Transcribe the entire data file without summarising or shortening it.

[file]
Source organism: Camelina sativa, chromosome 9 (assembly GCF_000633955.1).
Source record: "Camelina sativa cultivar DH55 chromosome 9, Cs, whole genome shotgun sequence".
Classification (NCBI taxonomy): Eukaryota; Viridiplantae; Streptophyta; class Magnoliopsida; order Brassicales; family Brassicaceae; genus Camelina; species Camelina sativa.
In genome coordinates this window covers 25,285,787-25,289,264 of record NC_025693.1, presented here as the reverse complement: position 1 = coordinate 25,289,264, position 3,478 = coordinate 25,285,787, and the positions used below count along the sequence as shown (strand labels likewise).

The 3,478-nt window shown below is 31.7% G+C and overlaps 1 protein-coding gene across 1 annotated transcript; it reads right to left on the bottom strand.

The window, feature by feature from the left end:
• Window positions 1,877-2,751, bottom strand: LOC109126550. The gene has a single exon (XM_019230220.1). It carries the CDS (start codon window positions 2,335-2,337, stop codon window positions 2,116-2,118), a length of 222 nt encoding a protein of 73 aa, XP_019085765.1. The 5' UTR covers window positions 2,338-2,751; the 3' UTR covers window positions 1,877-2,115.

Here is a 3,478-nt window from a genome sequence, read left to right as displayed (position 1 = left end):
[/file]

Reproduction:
Source organism: Camelina sativa, chromosome 9 (assembly GCF_000633955.1).
Source record: "Camelina sativa cultivar DH55 chromosome 9, Cs, whole genome shotgun sequence".
Classification (NCBI taxonomy): Eukaryota; Viridiplantae; Streptophyta; class Magnoliopsida; order Brassicales; family Brassicaceae; genus Camelina; species Camelina sativa.
In genome coordinates this window covers 25,285,787-25,289,264 of record NC_025693.1, presented here as the reverse complement: position 1 = coordinate 25,289,264, position 3,478 = coordinate 25,285,787, and the positions used below count along the sequence as shown (strand labels likewise).

The 3,478-nt window shown below is 31.7% G+C and overlaps 1 protein-coding gene across 1 annotated transcript; it reads right to left on the bottom strand.

The window, feature by feature from the left end:
• Window positions 1,877-2,751, bottom strand: LOC109126550. The gene has a single exon (XM_019230220.1). It carries the CDS (start codon window positions 2,335-2,337, stop codon window positions 2,116-2,118), a length of 222 nt encoding a protein of 73 aa, XP_019085765.1. The 5' UTR covers window positions 2,338-2,751; the 3' UTR covers window positions 1,877-2,115.

Here is a 3,478-nt window from a genome sequence, read left to right as displayed (position 1 = left end):